Widely varying amounts of the crosslinking agent can be employed depending upon the properties desired in the final polymer, e.g. viscosifying effect. Without being limited by theory, it is believed that incorporation of a crosslinking agent into these cationic polymers provides a material that is a more effective viscosifying agent without negatives such as stringiness and viscosity breakdown in the presence of electrolytes. The crosslinking agent, when present, can comprise from about 1 ppm to about 1000 ppm, preferably from about 5 ppm to about 750 ppm, more preferably from about 25 ppm to about 500 ppm, even more preferably from about 100 ppm to about 500 ppm, and most preferably from about 250 ppm to about about 500 ppm of the total weight of the polymer on a weight/weight basis.

The intrinsic viscosity of the crosslinked polymer, measured in one molar sodium chloride solution at 25° C., is generally above 6, preferably from about 8 to about 14. The molecular weight (weight average) of the crosslinked polymers hereof is high, and is believed to typically be between about 1 million and about 30 million. The specific molecular weight is not critical and lower or higher weight average molecular weights can be used as long as the polymer retains its intended viscosifying effects in water or other aqueous carriers of the compositions hereof. Preferably, a 1.0% solution of the polymer (on an actives basis) in deionized water will have a viscosity at 25° C. of at least about 20,000 cP, preferably at least about 30,000 cP, when measured at 20 RPM by a Brookfield RVT (Brookfield Engineering Laboratories, Inc. Stoughton, Mass., USA).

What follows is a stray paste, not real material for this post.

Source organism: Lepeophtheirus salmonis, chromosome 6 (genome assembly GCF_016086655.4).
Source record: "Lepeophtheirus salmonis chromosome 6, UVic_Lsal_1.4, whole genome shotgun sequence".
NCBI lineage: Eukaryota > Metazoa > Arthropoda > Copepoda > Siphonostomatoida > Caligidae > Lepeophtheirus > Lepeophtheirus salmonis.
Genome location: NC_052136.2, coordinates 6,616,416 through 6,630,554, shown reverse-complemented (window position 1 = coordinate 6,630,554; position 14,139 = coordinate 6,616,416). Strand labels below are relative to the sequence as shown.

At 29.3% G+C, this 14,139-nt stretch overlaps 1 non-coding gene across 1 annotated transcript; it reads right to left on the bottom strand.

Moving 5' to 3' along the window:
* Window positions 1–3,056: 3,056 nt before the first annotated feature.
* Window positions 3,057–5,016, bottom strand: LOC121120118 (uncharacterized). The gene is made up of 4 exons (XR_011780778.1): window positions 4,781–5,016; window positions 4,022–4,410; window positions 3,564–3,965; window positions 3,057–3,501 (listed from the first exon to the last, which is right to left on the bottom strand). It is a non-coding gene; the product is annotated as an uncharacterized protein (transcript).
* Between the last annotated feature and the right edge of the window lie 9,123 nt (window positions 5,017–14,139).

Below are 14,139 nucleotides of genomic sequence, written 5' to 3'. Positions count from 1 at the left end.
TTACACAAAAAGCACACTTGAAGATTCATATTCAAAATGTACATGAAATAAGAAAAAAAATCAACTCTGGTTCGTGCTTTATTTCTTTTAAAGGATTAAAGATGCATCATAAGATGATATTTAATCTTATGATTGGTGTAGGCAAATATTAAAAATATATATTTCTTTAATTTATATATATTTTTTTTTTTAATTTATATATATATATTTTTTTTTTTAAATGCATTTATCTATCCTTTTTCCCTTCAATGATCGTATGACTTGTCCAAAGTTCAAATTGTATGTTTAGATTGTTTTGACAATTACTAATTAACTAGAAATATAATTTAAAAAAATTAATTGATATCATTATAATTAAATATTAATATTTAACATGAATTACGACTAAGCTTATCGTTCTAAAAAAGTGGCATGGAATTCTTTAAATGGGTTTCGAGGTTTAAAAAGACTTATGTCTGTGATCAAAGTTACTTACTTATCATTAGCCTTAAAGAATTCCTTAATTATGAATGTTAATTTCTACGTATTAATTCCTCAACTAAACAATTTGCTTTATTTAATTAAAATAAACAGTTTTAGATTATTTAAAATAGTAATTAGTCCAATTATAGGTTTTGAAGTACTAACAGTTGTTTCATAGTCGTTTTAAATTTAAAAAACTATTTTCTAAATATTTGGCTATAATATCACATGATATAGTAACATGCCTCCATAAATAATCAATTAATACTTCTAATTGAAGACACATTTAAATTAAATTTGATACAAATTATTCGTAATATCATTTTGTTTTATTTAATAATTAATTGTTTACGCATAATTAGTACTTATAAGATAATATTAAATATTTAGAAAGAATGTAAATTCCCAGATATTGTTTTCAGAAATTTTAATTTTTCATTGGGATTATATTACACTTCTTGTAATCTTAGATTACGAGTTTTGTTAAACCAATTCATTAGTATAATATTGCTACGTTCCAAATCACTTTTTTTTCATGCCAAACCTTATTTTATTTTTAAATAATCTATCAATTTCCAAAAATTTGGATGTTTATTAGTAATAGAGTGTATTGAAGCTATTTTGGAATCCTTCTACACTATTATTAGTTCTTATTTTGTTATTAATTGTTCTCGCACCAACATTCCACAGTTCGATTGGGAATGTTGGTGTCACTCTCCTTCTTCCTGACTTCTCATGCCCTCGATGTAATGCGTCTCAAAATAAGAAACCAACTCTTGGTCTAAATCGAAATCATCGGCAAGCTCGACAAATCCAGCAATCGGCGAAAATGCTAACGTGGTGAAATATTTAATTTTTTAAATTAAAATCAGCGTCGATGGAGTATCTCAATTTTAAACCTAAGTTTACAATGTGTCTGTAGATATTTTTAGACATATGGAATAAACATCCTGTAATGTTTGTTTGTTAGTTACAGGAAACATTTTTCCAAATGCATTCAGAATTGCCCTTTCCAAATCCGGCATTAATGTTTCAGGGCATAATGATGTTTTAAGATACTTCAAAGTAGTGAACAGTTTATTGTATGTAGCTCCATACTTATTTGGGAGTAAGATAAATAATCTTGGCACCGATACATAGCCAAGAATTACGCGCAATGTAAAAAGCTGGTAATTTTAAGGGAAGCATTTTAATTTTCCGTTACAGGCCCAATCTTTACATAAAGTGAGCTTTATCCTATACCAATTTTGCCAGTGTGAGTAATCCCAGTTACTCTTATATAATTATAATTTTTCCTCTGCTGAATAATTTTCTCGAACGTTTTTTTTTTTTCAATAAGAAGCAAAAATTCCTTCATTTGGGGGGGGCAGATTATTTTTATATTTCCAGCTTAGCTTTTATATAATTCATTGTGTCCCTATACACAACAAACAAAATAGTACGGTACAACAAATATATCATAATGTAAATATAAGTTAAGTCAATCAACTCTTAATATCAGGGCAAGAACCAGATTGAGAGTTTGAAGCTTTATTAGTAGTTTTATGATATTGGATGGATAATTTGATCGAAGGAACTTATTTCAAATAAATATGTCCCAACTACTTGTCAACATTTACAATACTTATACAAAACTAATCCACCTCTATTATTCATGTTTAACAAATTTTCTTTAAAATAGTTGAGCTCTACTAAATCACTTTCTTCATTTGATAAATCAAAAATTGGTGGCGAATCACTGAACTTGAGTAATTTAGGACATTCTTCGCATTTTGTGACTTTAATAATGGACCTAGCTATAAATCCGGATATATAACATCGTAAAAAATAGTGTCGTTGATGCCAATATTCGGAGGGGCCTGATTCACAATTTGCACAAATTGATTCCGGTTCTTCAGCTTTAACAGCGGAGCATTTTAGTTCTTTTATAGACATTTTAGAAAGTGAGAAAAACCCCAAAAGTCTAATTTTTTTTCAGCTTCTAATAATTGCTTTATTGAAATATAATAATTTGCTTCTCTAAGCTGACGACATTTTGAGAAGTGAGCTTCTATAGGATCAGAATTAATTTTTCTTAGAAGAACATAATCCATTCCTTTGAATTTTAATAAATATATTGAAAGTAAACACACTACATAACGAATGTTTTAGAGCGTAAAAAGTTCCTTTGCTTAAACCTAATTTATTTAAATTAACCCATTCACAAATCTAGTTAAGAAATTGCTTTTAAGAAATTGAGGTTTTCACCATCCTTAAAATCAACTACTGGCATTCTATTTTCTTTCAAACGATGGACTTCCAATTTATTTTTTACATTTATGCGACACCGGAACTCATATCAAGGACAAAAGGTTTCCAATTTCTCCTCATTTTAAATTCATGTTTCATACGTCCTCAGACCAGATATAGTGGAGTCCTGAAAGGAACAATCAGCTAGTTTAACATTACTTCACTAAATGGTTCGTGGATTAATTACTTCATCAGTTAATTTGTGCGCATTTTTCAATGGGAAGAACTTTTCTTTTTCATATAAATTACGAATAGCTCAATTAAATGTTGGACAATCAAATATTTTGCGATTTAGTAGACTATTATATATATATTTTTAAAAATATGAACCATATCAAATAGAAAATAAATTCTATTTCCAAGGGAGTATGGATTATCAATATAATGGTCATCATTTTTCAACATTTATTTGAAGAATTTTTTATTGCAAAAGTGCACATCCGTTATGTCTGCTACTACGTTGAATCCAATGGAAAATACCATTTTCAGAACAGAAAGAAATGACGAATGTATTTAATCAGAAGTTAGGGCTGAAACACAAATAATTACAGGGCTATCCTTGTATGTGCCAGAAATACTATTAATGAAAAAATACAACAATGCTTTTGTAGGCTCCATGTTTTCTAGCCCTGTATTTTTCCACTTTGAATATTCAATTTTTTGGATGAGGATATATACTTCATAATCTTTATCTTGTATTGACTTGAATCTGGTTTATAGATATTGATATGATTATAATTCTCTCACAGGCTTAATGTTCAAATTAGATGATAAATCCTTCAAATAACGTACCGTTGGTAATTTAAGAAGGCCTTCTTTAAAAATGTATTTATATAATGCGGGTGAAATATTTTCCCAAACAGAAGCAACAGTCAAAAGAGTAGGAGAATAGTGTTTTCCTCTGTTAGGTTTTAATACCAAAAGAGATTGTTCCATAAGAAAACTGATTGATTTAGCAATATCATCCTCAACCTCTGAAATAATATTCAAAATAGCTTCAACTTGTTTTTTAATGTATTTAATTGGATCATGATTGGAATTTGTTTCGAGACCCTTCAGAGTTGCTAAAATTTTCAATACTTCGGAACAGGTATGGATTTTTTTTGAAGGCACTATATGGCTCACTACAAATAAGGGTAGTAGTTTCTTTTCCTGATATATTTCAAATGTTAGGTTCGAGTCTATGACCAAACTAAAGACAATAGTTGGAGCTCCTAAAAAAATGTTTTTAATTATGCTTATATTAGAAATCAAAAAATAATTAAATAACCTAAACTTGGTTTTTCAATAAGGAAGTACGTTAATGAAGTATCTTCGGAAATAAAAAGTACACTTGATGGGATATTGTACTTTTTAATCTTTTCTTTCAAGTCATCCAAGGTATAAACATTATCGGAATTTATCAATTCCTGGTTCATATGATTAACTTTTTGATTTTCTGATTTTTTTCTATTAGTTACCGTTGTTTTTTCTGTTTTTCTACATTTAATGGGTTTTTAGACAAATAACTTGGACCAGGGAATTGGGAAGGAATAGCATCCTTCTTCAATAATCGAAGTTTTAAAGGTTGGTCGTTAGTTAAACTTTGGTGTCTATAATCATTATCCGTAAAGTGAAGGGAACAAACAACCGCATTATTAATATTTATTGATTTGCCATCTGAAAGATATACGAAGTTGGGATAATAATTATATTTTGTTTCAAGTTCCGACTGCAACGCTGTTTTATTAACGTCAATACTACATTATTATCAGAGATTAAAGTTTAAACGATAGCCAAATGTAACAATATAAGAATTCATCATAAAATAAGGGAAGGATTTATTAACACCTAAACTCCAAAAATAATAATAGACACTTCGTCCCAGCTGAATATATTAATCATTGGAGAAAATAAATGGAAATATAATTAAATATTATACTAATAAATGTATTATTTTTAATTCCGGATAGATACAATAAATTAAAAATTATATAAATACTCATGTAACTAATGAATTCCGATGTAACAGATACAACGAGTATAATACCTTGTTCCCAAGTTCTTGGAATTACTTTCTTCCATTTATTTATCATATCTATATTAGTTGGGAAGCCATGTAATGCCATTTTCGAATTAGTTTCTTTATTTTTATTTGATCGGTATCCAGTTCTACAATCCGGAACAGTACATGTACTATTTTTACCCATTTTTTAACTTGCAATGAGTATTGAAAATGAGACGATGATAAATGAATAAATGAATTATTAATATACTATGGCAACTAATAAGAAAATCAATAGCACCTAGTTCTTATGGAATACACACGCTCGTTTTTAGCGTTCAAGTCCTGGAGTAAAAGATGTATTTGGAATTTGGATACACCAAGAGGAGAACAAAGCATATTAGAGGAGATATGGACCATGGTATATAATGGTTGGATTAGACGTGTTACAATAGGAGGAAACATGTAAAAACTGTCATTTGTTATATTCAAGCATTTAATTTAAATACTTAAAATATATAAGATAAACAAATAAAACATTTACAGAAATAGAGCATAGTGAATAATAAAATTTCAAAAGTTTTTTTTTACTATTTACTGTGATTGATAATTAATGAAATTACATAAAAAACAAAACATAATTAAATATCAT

These cationic polymers can be made by polymerization of an aqueous solution containing from about 20% to about 60%, generally from about 25% to about 40%, by weight monomer, in the presence of an initiator (usually redox or thermal) until the polymerization terminates. The crosslinking agent can also be added to the solution of the monomers to be polymerized, to incorporate it into the polymer. In the polymerization reactions, the temperature generally starts between about 0° and 95° C. The polymerization can be conducted by forming a reverse phase dispersion of an aqueous phase of the monomers (and also any additional crosslinking agents) into a nonaqueous liquid, e.g. mineral oil, lanolin, isododecane, oleyl alcohol, and other volatile and nonvolatile esters, ethers, and alcohols, and the like.